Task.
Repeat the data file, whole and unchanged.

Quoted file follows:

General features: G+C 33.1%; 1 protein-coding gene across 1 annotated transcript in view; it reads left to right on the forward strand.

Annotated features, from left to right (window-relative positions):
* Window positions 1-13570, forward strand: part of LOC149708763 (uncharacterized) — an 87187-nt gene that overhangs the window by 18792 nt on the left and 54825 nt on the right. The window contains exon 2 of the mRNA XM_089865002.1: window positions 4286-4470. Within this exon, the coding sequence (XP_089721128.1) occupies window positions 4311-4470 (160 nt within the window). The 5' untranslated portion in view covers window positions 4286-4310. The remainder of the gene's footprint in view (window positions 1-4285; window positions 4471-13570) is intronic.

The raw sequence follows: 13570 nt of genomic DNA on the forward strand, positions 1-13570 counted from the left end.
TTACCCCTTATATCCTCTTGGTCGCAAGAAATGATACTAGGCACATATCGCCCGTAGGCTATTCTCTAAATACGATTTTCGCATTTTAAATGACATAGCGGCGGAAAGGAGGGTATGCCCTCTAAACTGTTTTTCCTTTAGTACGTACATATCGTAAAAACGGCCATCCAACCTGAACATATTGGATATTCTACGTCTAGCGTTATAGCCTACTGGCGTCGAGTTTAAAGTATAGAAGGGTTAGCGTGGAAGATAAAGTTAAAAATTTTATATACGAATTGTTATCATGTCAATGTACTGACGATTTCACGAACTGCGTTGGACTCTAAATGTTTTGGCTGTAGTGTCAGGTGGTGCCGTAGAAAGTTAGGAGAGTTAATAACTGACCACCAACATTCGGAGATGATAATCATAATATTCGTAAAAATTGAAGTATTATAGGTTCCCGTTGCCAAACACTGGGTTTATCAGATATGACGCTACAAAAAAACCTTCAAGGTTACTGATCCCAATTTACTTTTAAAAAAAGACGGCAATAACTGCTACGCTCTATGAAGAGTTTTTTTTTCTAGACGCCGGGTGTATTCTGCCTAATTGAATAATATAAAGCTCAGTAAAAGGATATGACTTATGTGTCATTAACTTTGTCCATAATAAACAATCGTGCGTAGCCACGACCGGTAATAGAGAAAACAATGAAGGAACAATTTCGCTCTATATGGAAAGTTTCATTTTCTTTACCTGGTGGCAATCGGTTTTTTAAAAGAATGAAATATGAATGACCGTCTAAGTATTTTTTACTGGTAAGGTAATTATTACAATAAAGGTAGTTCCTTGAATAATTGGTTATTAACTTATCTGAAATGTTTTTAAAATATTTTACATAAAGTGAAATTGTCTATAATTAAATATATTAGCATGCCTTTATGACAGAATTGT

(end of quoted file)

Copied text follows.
General features: G+C 33.1%; 1 protein-coding gene across 1 annotated transcript in view; it reads left to right on the forward strand.

Annotated features, from left to right (window-relative positions):
* Window positions 1-13570, forward strand: part of LOC149708763 (uncharacterized) — an 87187-nt gene that overhangs the window by 18792 nt on the left and 54825 nt on the right. The window contains exon 2 of the mRNA XM_089865002.1: window positions 4286-4470. Within this exon, the coding sequence (XP_089721128.1) occupies window positions 4311-4470 (160 nt within the window). The 5' untranslated portion in view covers window positions 4286-4310. The remainder of the gene's footprint in view (window positions 1-4285; window positions 4471-13570) is intronic.

The raw sequence follows: 13570 nt of genomic DNA on the forward strand, positions 1-13570 counted from the left end.
TTACCCCTTATATCCTCTTGGTCGCAAGAAATGATACTAGGCACATATCGCCCGTAGGCTATTCTCTAAATACGATTTTCGCATTTTAAATGACATAGCGGCGGAAAGGAGGGTATGCCCTCTAAACTGTTTTTCCTTTAGTACGTACATATCGTAAAAACGGCCATCCAACCTGAACATATTGGATATTCTACGTCTAGCGTTATAGCCTACTGGCGTCGAGTTTAAAGTATAGAAGGGTTAGCGTGGAAGATAAAGTTAAAAATTTTATATACGAATTGTTATCATGTCAATGTACTGACGATTTCACGAACTGCGTTGGACTCTAAATGTTTTGGCTGTAGTGTCAGGTGGTGCCGTAGAAAGTTAGGAGAGTTAATAACTGACCACCAACATTCGGAGATGATAATCATAATATTCGTAAAAATTGAAGTATTATAGGTTCCCGTTGCCAAACACTGGGTTTATCAGATATGACGCTACAAAAAAACCTTCAAGGTTACTGATCCCAATTTACTTTTAAAAAAAGACGGCAATAACTGCTACGCTCTATGAAGAGTTTTTTTTTCTAGACGCCGGGTGTATTCTGCCTAATTGAATAATATAAAGCTCAGTAAAAGGATATGACTTATGTGTCATTAACTTTGTCCATAATAAACAATCGTGCGTAGCCACGACCGGTAATAGAGAAAACAATGAAGGAACAATTTCGCTCTATATGGAAAGTTTCATTTTCTTTACCTGGTGGCAATCGGTTTTTTAAAAGAATGAAATATGAATGACCGTCTAAGTATTTTTTACTGGTAAGGTAATTATTACAATAAAGGTAGTTCCTTGAATAATTGGTTATTAACTTATCTGAAATGTTTTTAAAATATTTTACATAAAGTGAAATTGTCTATAATTAAATATATTAGCATGCCTTTATGACAGAATTGT